As offensive and explicitly illegal as paying police for information might be, it is a huge stretch to say that it is part of the business nexus of a multinational corporation. Assume for the sake of argument that News of the World did spend 100,000 pounds or more paying the police for story tips, and that the paper reaped some modest circulation benefit from the scoops it published. That is still worlds away from, say, paying a Nigerian tax official to look the other way on an audit. The police would have to be proven to have knowingly taken the money in order to further News Corp’s business in the UK. In fact, they were in no position to influence whether News of the World did or didn’t sell copies on any given week; nor would any of the revenue involved been dependent on government action, as it would be, say, in a customs duty bribe. Without a government quo for News Corp’s 100,000 quid, without even the suggestion of a governmental action that might make it easier or cheaper for News Corp to do business, there is no solid basis for a case.
Incidentally, it’s far from clear that the more recent and aggressive FCPA cases themselves pass judicial muster. Much of the contemporary debate around FCPA involves a case that began in 2001, called U.S. v Kay. In it, two officials of a Houston-based company were accused of deliberately understating the amount of rice they had exported to Haiti in order to reduce their tax bill. Although the defendants were eventually found guilty, the Fifth Circuit appeals court’s much scrutinized decision clearly stated that simply because a bribe might have helped a company economically, that doesn’t mean it violates the FCPA. “Although we recognize that lowering tax and customs payments presumptively increases a company’s profit margin by reducing its cost of doing business, it does not follow, ipso facto, – as the government contends – that such a result satisfies the statutory business nexus element,” wrote the Fifth Circuit.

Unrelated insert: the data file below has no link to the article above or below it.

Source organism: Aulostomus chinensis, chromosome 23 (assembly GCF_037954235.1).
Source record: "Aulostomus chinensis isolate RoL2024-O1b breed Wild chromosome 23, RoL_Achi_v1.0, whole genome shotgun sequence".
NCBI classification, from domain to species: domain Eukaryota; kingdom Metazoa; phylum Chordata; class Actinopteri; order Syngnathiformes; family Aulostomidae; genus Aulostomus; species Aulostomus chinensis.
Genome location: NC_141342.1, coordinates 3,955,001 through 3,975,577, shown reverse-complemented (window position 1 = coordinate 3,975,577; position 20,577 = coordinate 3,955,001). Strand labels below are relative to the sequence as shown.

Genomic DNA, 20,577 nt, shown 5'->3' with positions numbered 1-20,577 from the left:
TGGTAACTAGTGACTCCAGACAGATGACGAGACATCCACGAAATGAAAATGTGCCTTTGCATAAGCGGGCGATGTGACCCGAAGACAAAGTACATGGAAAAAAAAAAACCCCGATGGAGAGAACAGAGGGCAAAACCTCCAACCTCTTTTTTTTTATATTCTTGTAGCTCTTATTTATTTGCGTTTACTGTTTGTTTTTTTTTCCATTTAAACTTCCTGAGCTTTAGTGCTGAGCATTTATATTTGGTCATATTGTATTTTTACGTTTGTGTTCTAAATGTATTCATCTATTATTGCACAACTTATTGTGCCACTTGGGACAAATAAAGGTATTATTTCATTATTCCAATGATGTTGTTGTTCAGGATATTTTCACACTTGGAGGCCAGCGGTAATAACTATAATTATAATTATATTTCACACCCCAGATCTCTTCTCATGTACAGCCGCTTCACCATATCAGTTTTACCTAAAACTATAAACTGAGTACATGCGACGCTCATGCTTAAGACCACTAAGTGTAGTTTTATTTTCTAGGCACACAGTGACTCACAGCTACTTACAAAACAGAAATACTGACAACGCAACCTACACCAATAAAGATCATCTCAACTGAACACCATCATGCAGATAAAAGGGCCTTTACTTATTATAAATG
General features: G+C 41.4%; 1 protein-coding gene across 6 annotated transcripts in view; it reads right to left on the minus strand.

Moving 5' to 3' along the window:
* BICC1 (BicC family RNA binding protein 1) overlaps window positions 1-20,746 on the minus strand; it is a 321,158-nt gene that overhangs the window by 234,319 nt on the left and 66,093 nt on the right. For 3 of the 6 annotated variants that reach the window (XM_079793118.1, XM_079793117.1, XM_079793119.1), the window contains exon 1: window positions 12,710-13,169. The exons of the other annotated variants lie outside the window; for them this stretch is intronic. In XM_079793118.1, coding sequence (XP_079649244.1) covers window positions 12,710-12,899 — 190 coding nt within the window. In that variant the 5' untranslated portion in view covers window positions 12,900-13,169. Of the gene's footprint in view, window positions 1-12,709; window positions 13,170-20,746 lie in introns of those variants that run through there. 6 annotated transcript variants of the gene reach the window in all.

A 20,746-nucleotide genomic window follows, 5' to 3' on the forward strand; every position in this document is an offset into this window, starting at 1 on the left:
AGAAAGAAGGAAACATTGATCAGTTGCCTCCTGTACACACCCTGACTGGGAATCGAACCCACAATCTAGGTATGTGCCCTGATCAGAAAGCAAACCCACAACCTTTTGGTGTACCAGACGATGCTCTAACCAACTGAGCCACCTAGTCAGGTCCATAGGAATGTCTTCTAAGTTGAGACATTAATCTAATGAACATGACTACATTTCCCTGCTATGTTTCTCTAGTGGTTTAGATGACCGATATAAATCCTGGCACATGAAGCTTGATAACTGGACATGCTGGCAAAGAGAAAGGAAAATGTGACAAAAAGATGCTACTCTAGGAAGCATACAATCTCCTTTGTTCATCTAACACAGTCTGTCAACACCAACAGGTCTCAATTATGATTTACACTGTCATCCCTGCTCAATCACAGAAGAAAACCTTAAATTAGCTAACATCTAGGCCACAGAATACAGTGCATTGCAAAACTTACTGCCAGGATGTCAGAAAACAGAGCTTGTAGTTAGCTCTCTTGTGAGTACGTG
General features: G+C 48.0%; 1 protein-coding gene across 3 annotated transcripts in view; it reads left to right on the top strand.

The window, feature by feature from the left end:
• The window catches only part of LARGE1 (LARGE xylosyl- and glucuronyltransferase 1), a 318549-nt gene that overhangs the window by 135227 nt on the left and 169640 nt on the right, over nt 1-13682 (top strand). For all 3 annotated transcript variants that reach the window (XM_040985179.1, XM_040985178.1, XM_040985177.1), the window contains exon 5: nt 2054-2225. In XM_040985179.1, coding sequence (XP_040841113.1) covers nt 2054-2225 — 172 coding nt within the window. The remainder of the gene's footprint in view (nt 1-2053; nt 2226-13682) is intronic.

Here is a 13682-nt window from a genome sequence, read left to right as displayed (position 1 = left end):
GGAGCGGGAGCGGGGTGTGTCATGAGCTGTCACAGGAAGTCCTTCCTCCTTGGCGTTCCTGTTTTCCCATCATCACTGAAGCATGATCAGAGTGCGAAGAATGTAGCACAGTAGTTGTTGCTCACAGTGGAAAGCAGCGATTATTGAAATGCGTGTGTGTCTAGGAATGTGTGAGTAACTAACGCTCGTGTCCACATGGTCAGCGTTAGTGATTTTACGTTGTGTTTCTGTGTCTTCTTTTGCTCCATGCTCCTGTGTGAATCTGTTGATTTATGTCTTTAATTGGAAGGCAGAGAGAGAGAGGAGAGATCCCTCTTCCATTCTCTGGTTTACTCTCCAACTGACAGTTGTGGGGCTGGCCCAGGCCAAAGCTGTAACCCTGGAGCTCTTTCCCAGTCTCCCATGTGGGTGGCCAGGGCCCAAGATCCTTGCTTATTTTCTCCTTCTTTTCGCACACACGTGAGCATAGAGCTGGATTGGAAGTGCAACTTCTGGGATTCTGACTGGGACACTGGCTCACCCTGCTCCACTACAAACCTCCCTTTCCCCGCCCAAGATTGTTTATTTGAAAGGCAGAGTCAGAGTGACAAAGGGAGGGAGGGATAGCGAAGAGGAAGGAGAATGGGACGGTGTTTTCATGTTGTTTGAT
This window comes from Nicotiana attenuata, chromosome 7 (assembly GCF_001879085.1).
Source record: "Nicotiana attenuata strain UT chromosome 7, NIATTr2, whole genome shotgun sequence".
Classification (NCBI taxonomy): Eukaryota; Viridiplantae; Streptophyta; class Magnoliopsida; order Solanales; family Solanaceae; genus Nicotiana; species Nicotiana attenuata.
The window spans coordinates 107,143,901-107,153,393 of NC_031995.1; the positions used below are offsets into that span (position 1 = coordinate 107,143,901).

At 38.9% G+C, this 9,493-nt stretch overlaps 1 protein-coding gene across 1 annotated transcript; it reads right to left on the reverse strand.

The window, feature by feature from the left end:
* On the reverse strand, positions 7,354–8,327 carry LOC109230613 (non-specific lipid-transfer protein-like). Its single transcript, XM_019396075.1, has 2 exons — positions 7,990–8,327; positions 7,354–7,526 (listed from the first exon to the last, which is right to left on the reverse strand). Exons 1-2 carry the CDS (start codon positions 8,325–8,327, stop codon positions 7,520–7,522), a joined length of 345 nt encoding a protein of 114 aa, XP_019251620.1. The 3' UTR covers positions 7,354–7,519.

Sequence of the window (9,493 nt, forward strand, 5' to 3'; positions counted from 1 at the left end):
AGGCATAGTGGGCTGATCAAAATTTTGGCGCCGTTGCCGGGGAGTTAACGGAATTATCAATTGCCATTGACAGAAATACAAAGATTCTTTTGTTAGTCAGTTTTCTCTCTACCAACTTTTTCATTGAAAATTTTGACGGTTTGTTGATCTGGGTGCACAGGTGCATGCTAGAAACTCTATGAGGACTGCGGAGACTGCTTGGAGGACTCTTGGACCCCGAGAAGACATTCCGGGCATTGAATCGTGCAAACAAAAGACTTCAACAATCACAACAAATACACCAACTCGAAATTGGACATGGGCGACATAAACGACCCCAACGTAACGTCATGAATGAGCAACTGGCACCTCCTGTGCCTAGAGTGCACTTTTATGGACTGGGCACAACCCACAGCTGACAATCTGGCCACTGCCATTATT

Finally, there is a blunter, less politically correct reason why a FCPA case is unlikely. Enforcement of the FCPA since its inception has been almost comically arbitrary; the title of a detailed law review article by an influential professor is “the façade of FCPA enforcement.” In 2003 and 2004, the government initiated a meager total of 6 FCPA cases each year. In 2007, the government initiated 38 cases. Obviously, there was not a sixfold increase in bribery activity in the intervening years; the government chooses these cases very selectively. Go down the list of where cases are initiated and you’ll see a pattern—China; Indonesia; Pakistan; Iraq; Nigeria; Malaysia; Venezuela; Honduras; Yemen, etc. Very rarely does any OECD or G20 country show up. Rightly or wrongly, the U.S. government obviously chooses to enforce the FCPA in places where it perceives that local rule of law is insufficient. By contrast, if News Corp executives broke bribery laws in the UK, it is very reasonable to assume that British justice is up to the task of prosecuting them.
Of course, if Americans really want our laws to prohibit police bribes overseas, we can change the FCPA statute. But as a rule, you don’t want to see it stretched to cover behavior outside its intended scope. There, may, however, be other uses of the FCPA in this case, which will be the subject of another column.